2. Historical introduction – Canada and its Foreign Policy
2.1 Canada until statehood
2.2 Naissance and development of its Foreign Policy until 1931
3. Canada as a sovereign and distinct nation
3.1 A distinguished nation “above” the US
3.2 Political power enhancement for Canada as an actor in International Organizations
4. In Bed with an Elephant - The American Factor
4.1 “The other special relationship”
This paper deals with Canadian foreign policy - as the title implies, it will hereby focus on the relations of Canada with the United States and the shift from one dependency to the next: After having reached an almost entire sovereignty from Great Britain through the Statute of Westminster in 1931, an ever growing intimacy with the USA took place. Until this date, the relations between Canada and other states, especially the U.S., are often described as being triangular, because any external affairs of Canada were at the same instance affairs of Great Britain, which eagerly held its thumb on the Dominion. To give an image to the development of relations and influence in the 20th century, one could picture an extremely slow moving pendulum constituting Canada, and the left and the right turning points Britain and the USA. In the lapse of time it has not yet fulfilled one whole swing. To reach the second turning point would mean to become dissolved in the U.S. or to become integrated into a new American state. There is no surprise in this observation. Using today’s figures, the last remaining superpower has roughly 10 times as many inhabitants as Canada. This massive overweight of human resources and a correspondingly larger GNP is reflected in the amount of power that both countries are equipped with.
“…perhaps the most striking thing about Canada is that it is not part of the United States.” (quoted in Borchard 1997:1) It seems that, as the pendulum keeps swinging in its minimalist speed into the American direction, this word from J. Bartlett Brebner becomes more and more true. But when taking a closer look at the Canadian-American relations since 1931, several questions are striking, and these are to be discussed within this paper. Among the most interesting is the question, in what way the American agenda has developed after 1931- was there a shift towards continental integration that could be viewed as leading to the 1994 North American Free Trade Agreement (NAFTA)? And, in direct connection to this, how are the chances of an independent Canadian State in the long run?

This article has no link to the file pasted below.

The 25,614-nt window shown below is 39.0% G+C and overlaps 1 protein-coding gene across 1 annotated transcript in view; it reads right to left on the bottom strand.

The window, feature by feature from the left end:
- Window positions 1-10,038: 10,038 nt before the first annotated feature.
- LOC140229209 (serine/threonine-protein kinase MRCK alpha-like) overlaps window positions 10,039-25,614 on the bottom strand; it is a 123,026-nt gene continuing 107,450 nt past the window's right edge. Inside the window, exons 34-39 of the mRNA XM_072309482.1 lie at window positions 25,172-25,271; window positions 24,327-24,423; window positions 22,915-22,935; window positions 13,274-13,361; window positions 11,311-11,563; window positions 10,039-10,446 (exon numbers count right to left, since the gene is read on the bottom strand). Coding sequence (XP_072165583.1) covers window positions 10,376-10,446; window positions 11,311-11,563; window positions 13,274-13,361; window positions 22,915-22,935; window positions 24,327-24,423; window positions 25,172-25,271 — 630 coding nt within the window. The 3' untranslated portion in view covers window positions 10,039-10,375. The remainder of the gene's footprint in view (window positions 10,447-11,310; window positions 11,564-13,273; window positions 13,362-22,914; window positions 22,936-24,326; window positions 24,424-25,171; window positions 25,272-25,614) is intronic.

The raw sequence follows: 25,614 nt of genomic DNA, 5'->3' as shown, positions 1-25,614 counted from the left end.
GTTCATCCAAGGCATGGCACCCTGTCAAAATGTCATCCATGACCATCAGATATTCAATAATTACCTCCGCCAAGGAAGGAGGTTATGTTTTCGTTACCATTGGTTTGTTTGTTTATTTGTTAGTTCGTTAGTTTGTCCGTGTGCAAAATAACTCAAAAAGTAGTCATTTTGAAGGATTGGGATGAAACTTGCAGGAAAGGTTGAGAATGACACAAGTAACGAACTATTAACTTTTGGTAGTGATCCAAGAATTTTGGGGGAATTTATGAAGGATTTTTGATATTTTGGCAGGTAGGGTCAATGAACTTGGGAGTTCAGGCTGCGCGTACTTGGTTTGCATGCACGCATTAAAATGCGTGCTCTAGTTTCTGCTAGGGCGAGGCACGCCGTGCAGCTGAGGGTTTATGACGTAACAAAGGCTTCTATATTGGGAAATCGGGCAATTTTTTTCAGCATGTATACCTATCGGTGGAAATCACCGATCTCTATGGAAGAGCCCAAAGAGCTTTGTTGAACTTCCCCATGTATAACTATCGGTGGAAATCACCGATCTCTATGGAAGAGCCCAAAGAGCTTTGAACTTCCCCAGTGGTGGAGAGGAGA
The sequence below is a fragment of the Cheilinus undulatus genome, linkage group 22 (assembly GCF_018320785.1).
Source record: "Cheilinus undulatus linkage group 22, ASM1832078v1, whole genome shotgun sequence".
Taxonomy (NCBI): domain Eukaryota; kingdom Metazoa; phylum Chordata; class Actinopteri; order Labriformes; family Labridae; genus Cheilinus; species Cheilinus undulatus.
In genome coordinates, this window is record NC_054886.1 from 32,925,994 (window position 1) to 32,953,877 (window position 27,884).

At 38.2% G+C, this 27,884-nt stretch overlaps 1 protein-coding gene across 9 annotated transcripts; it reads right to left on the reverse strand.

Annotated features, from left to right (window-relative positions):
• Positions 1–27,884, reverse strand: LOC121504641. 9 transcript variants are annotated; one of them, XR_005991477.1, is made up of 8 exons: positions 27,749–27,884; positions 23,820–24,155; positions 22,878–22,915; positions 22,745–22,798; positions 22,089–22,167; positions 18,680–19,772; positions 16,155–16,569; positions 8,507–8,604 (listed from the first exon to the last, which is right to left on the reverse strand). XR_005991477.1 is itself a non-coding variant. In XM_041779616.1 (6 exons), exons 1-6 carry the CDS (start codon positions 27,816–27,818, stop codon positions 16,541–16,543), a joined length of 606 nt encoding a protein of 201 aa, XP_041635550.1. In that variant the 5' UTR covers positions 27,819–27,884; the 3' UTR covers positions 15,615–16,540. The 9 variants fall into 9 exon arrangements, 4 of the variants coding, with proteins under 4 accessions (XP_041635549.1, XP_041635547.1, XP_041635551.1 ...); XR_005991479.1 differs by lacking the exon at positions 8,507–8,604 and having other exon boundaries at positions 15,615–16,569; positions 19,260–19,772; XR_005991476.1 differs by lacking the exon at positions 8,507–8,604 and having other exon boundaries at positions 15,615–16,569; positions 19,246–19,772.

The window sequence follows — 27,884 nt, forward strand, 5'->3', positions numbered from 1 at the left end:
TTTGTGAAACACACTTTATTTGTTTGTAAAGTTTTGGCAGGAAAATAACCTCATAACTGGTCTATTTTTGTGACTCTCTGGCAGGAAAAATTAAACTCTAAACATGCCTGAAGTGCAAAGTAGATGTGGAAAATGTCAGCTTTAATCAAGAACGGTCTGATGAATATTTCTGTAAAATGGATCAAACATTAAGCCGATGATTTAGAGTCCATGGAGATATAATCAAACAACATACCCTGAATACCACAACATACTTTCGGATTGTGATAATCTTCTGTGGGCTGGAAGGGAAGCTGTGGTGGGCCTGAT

Social Sciences can do a lot to enlighten events and processes. By making use of the historical approach, one might, among other observations, discover patterns of continuous political acting or blatant ruptures. Here, the goal will be to extract from history, if the integration of North American States can be seen as a process of continuity that has not just started in 1994, or if this is a new beginning in Canadian foreign policy. The paper argues that despite some regularly upcoming waves of anti-Americanism, there can be drawn a line of continuity from even long before Britain lost its dominant status over the dominion, in which the growing cooperation and – assimilation – of Canada, especially in economic matters, are reflected and that points to an even more integrated form of cooperation in future than we witness today in the NAFTA. Still, this does not imply the unalterable finality of a common state. Further, it can be established that the time since 1931 has shown a development towards genuine sovereignty. That political sovereignty has its limits when it comes to realpolitik - against more powerful players in policy fields determined by economic interests is a commonplace though.
The paper starts with a historical introduction from the “beginnings” to Canadian statehood and then proceeds with the preface of a Canadian foreign policy in the state of naissance. Following, some information on an important area of Canadian foreign policy, its international engagement will be given. Then elaboration will focus on the relationship with the United States and afterwards end with the conclusion.
2. Historical introduction – Canada and its Foreign Policy
2.1 Canada until statehood